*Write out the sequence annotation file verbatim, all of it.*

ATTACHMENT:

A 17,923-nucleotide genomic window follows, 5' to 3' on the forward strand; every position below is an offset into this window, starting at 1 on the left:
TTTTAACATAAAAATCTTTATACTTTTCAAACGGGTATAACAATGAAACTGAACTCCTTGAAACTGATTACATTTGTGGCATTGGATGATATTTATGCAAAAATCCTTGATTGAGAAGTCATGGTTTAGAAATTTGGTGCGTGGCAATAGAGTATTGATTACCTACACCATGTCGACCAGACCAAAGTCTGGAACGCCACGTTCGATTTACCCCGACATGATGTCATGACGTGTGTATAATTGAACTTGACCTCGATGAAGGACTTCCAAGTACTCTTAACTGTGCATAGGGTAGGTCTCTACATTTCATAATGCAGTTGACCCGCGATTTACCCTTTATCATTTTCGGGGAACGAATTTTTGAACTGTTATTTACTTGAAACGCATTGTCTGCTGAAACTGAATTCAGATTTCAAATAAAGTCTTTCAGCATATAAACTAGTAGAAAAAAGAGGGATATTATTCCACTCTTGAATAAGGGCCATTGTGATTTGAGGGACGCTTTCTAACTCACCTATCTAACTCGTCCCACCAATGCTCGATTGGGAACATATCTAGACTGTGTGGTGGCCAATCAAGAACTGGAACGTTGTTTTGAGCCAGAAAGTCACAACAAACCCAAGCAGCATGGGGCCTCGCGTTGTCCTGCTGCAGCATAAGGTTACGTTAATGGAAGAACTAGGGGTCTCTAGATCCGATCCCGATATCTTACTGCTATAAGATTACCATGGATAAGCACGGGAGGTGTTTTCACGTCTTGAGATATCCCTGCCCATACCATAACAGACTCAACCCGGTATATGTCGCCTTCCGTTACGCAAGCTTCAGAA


A 17,923-nucleotide genomic window follows, 5' to 3' on the forward strand; every position below is an offset into this window, starting at 1 on the left:
TTTTAACATAAAAATCTTTATACTTTTCAAACGGGTATAACAATGAAACTGAACTCCTTGAAACTGATTACATTTGTGGCATTGGATGATATTTATGCAAAAATCCTTGATTGAGAAGTCATGGTTTAGAAATTTGGTGCGTGGCAATAGAGTATTGATTACCTACACCATGTCGACCAGACCAAAGTCTGGAACGCCACGTTCGATTTACCCCGACATGATGTCATGACGTGTGTATAATTGAACTTGACCTCGATGAAGGACTTCCAAGTACTCTTAACTGTGCATAGGGTAGGTCTCTACATTTCATAATGCAGTTGACCCGCGATTTACCCTTTATCATTTTCGGGGAACGAATTTTTGAACTGTTATTTACTTGAAACGCATTGTCTGCTGAAACTGAATTCAGATTTCAAATAAAGTCTTTCAGCATATAAACTAGTAGAAAAAAGAGGGATATTATTCCACTCTTGAATAAGGGCCATTGTGATTTGAGGGACGCTTTCTAACTCACCTATCTAACTCGTCCCACCAATGCTCGATTGGGAACATATCTAGACTGTGTGGTGGCCAATCAAGAACTGGAACGTTGTTTTGAGCCAGAAAGTCACAACAAACCCAAGCAGCATGGGGCCTCGCGTTGTCCTGCTGCAGCATAAGGTTACGTTAATGGAAGAACTAGGGGTCTCTAGATCCGATCCCGATATCTTACTGCTATAAGATTACCATGGATAAGCACGGGAGGTGTTTTCACGTCTTGAGATATCCCTGCCCATACCATAACAGACTCAACCCGGTATATGTCGCCTTCCGTTACGCAAGCTTCAGAA